Gloria Mackenzie, who won $278 million six years ago, filed the suit in Jacksonville against her son, Scott Mackenzie, and his financial advisers, reported The Associated Press on April 11.
She alleged that Scott and his advisers made a breach of fiduciary duty, breach of contract, were negligent, and exploited a vulnerable adult. At the time, Scott had power of attorney over the elderly woman’s finances.
In 2013, Gloria Mackenzie won a $590 million Powerball jackpot. Six years later, she no longer lives in her million-dollar Jacksonville home and a lawsuit claims her son and others mismanaged her money.
Gloria said she had poor education in managing such a large amount of cash and had to rely on her son.
Jacksonville.com reported that she also alleged that Scott and his investment manager both lived off her money while poorly investing it.
Overall, Gloria Mackenzie claimed she suffered $10 million in damages, Jacksonville.com reported, adding that her son’s actions were not performed in good faith.
Scott, at one point, purchased a 6,300-square-foot home with five bedrooms in Glen Kernan County Club for $1.2 million, reported News4Jax. He moved his mother in with him, but she is now living in Pennsylvania.
“You don’t have to know anything more than a branch manager at a bank to come back with some significant returns,” Gregory Anderson, her lawyer, was quoted by the local news website as saying. “At the same time, he [the investment manager] was charging my lady, age 90 and in ill health, $2 million in fees.”
The woman accepted her $590 million dollar jackpot in 2013.
Mackenzie should have seen “tens of millions of dollars” in returns after the investment adviser was hired, he said before adding that the adviser wasn’t qualified. News4Jax identified him as Hank Madden.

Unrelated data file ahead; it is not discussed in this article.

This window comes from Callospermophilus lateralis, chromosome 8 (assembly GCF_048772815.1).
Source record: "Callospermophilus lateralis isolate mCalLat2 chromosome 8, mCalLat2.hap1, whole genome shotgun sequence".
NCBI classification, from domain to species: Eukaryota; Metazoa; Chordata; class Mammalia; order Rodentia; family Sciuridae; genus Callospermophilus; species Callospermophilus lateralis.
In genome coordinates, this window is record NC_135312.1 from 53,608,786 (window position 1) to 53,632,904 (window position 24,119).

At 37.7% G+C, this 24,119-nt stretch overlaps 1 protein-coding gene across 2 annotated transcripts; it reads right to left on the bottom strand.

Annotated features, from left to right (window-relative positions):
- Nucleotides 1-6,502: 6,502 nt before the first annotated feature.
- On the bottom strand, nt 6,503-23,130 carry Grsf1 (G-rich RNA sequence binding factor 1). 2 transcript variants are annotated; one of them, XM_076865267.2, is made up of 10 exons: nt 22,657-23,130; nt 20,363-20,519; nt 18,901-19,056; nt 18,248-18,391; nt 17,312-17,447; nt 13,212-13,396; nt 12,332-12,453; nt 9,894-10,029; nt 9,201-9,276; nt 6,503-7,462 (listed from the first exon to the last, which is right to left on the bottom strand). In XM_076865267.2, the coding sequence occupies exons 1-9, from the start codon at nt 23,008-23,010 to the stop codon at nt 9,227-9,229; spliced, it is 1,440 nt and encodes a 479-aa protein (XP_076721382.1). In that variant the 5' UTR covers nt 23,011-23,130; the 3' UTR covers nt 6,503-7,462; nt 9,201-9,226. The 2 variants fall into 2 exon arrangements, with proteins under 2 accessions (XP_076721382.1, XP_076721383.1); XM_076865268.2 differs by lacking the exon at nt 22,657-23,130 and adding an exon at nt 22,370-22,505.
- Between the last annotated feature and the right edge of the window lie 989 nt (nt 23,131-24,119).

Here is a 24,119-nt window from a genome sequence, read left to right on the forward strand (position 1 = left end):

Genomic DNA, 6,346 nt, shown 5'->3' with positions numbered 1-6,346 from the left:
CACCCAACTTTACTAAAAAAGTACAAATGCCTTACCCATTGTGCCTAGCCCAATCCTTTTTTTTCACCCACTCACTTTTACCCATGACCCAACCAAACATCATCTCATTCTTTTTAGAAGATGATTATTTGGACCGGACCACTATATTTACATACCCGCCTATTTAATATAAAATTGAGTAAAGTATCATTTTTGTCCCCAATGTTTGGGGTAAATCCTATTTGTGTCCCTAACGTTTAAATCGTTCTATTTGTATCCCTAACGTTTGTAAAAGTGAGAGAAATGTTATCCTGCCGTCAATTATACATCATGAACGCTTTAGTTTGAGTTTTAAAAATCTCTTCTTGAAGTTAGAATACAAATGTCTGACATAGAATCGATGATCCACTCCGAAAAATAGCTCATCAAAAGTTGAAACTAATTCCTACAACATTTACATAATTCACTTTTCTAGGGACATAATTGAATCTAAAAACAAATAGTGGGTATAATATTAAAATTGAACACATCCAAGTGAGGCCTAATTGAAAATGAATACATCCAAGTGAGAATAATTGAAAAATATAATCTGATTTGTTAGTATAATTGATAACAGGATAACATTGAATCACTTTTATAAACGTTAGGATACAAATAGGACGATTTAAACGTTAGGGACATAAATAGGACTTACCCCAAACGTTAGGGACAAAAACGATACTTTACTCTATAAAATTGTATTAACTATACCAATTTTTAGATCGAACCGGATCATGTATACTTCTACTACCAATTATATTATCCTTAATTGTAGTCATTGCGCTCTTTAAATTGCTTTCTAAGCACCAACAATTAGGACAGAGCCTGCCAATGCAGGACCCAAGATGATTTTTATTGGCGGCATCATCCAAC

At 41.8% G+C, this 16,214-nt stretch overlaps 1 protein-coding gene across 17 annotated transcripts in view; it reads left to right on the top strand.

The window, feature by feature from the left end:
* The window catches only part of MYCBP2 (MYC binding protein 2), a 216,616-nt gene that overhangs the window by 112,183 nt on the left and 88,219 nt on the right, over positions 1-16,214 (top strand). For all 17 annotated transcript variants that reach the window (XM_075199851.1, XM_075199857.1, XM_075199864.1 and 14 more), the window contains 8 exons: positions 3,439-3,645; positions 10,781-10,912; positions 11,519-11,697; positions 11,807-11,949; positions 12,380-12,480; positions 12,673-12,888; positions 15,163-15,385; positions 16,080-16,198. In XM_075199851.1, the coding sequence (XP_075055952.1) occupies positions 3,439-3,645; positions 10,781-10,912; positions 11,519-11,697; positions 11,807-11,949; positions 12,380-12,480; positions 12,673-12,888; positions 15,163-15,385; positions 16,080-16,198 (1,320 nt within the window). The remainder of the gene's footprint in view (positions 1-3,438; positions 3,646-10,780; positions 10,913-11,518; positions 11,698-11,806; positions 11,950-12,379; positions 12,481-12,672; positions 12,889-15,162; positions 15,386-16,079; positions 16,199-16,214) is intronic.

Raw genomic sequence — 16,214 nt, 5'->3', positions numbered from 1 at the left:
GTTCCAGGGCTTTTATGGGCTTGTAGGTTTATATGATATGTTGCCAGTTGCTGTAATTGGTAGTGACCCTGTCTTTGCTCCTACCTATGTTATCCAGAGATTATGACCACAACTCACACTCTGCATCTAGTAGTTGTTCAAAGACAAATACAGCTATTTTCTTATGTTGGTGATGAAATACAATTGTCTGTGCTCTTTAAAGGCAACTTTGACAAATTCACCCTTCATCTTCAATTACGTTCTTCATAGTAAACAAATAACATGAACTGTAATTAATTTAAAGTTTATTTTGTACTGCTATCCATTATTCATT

The investments “just sat there earning nothing” while Madden charged large amounts for his services, reported Jacksonville.com
The lawsuit also claimed that Madden didn’t “invest the funds in an appropriate mix of investments, did very little trading and mostly invested in debt instruments, most of which, once purchased, sat in the accounts and the value of which was used to compute fees for Madden, all of which was known to Scott who did nothing to correct the situation,” reported News4Jax.
Anderson told Jacksonville.com that the bad investments took place after Gloria Mackenzie fell down and injured herself and wasn’t moved to a nursing home.
“She … ends up living with another of her children outside of Jacksonville,” Anderson added. “The sad thing is Gloria could buy every assisted-living facility in Jacksonville.”
It’s unclear how much money Mackenzie has left.
Anderson said it took her years to figure out that she had been allegedly bilked, Jacksonville.com reported. Her daughter informed her that Madden faced a penalty, and Scott Mackenzie then allegedly threatened to disinherit them, the lawsuit said, noted AP.
In a statement, Scott Mackenzie’s lawyer, Lee Wedekind III, said he will contest the suit.
“Mr. MacKenzie is deeply disappointed with his family members’ decisions and their motivations in bringing this lawsuit, but is equally confident that the truth will ultimately prevail. Although he strongly disagrees with the allegations that have been made, he will respect his family’s privacy by reserving any further comments until the case has been concluded,” Wedekind told News4Jax.
The elderly woman is asking for a trial by jury.
According to Jacksonville.com, Mackenzie took home $278 million after taxes on a $590 million Powerball ticket, purchasing the winning ticket at a Publix supermarket in Zephyrhills.